Throughout my career in the car business, I have had many different types of people influence me. One manager in particular always preached the three “P’s”: Product, Process, & People. When running a car dealership, I’ve always thought that process and people were the most controllable components, with people being the most important. While difficult to get right, and always a moving target, a dealership with the right people in place can overcome a lot of adversity.
The same holds true for when building a consumer buying center. Not only is it important to employ people who have great customer service skills, are action-oriented with a high tolerance for stress, and have an understanding of the car-buying transaction, but these people need to be 100% dedicated and focused on acquisition to this piece of the business.
In a perfect world, the acquisition or buying team would be responsible for all wholesale transactions at the dealership. A team focused on the acquisition and disposal of all wholesale assets is the most efficient way to maximize profit while minimizing wholesale loss. I bet you are asking, “How does it work?” This team’s duties can, and should, expand and grow to pricing, merchandising, recon management, and even closing. But that’s another blog post.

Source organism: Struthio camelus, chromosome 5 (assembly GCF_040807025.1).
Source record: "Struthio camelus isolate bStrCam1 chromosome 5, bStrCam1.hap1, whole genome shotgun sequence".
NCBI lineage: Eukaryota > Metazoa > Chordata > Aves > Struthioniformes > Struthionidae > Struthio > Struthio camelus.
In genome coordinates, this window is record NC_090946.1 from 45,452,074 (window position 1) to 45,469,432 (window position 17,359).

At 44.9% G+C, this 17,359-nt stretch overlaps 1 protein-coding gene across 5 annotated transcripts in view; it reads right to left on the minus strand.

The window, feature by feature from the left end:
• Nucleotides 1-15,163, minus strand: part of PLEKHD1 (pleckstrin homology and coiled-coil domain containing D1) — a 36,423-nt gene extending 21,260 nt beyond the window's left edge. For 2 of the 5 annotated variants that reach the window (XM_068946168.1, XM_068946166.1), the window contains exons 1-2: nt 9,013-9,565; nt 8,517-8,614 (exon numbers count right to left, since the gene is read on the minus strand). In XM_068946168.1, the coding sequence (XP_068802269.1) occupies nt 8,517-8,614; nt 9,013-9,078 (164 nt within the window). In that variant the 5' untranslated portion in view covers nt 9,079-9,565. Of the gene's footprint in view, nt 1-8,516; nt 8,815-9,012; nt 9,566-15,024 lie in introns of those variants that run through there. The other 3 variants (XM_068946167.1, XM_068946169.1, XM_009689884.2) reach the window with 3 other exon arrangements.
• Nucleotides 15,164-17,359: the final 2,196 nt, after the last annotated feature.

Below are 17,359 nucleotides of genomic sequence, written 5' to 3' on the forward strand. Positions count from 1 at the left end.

If you are a small store, this may just be one person. I caution dealers dedicating only one person to any role in a dealership for fear of the what if. What do I mean by this? What if Johnny does not come to work today and he is the only one who has the keys to the safe? I guess we are not getting into the safe today. But I get itâ€¦sometimes that’s all you have. If this is the case, a good manager should always be training his replacement. And I strongly encourage that in this case.
In an earlier post, I discussed the importance of a process that stays focused on the purchase of the customer’s vehicle. A team dedicated to that is a key ingredient to success. From the call center/BDC rep to a team dedicated to appraising, delivering the offer, and closing the transaction.